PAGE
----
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Early Test for McConnell’s Bid to Hold Line on Spending (Updated)
Posted at 9:56 a.m. on July 31, 2013
Updated 4:25 p.m. | The Senate will have one more fiscal standoff before leaving for the August recess in what will be an early test of Minority Leader Mitch McConnell’s ability to hold the line on spending this fall.
It’s been a rough road for the Transportation-HUD spending bill that’s the vehicle for that debate.
Missouri Republican Roy Blunt criticized the decision by Majority Leader Harry Reid to move the THUD bill first, rather than starting with a bill like the Military Construction-VA measure, on which Democrats and Republicans could more easily agree.
“I believe if I’d have been the majority leader, I would have picked one of the bills that Republicans are more in line with Democrats on because … the House and Senate number[s] are fairly close together. This is not one of them,” Blunt said. “That’s a decision that the majority leader makes and he may have been looking for a fight, and if he was, he may have gotten one.”
Sen. Patty Murray of Washington, the chairwoman of both the Budget Committee and the Subcommittee on Transportation-HUD, has run point for Democrats. “I know there are those in the Republican leadership that are working very hard now to not allow this bill to be finished,” Murray said Wednesday. “We are hoping that our Republican colleagues will join us tomorrow to make sure that we are making the right investments, that we are not managing by crisis, but doing the job that we were sent here to do.”
McConnell announced Wednesday morning on the Senate floor that he was encouraging opposition to the bill, which should come as no surprise since the Kentucky Republican has voted against the measure in committee, where he has maintained his seat.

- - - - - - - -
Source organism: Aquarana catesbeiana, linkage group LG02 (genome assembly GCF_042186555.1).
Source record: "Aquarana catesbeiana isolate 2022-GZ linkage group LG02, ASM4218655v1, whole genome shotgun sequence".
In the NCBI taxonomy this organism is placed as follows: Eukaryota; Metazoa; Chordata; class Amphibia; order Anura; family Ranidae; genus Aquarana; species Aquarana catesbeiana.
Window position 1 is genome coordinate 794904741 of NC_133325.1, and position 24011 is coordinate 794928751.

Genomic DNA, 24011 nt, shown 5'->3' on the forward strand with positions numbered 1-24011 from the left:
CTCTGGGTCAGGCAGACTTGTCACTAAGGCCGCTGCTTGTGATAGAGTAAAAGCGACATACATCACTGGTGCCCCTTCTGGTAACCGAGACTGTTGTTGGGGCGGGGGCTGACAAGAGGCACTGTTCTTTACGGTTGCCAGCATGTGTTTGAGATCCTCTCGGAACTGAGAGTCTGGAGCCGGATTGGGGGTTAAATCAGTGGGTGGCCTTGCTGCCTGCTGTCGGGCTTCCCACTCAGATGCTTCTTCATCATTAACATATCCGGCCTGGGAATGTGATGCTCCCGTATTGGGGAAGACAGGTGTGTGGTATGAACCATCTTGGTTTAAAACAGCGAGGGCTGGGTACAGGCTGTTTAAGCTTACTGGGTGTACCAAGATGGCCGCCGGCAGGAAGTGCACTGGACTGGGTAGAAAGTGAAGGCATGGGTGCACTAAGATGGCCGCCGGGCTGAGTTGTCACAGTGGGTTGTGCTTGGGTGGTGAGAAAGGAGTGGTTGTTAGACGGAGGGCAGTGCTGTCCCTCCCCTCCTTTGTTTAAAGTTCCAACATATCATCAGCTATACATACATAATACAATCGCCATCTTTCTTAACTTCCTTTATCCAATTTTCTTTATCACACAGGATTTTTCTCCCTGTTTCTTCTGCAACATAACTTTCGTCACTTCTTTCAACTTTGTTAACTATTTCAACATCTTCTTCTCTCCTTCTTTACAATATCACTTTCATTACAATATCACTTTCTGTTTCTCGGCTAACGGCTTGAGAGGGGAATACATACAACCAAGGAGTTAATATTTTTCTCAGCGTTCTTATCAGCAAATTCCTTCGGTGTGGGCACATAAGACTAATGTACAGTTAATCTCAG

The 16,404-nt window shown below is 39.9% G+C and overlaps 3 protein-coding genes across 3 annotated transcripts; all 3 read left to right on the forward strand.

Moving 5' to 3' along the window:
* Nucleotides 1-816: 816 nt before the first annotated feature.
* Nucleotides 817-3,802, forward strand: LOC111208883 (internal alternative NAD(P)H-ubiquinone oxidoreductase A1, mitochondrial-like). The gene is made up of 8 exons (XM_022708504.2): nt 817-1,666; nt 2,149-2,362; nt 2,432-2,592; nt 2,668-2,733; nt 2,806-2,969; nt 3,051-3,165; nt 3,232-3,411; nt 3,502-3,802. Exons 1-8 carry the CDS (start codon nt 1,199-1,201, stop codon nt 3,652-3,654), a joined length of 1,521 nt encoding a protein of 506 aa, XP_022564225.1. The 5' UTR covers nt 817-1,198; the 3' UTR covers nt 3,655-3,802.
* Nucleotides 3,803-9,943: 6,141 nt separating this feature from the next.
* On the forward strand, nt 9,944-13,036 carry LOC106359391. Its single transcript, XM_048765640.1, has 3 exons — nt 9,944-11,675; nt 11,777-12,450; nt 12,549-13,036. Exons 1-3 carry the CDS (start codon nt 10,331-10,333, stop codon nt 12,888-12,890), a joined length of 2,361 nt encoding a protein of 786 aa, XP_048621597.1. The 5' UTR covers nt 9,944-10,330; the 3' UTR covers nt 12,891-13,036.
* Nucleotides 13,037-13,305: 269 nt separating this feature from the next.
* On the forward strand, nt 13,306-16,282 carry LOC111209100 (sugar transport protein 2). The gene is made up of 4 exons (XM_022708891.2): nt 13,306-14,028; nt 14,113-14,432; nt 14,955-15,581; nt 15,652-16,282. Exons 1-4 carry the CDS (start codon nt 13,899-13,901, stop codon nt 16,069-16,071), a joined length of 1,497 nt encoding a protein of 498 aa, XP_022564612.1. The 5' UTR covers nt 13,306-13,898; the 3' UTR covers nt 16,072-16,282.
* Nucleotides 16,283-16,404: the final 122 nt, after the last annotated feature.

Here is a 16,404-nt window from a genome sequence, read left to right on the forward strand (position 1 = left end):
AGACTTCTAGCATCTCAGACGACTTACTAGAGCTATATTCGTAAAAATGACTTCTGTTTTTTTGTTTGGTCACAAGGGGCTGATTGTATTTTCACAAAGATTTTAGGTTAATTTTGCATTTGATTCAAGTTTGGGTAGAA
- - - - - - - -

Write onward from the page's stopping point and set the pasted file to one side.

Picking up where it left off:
“Voting for appropriations legislation that blatantly violates budget reforms already agreed to by both parties moves our country in the exact wrong direction. It puts us on the Democrat path to austerity. That’s one of the many reasons I’ll be voting against this spending bill, and that I urge my colleagues to do the same. Because it’s time to get serious about the challenges we face,” McConnell said. “It’s time to work together to reposition America for growth, and prosperity, and sustainability in the 21st century.”
The real suspense is whether 40 Republicans will join McConnell in opposition, a move that could be a proxy for the top-line spending levels in a stopgap spending bill come September. He seemed likely to win that fight Wednesday.
Senate Appropriations Chairwoman Barbara A. Mikulski, D-Md., has been writing bills drafted at a $1.058 trillion spending level for fiscal 2014, as opposed to the $967 billion favored by Republicans. The GOP level would adhere to the sequester-mandated level, but Democrats and some Republicans want to roll back all or parts of the automatic spending cuts.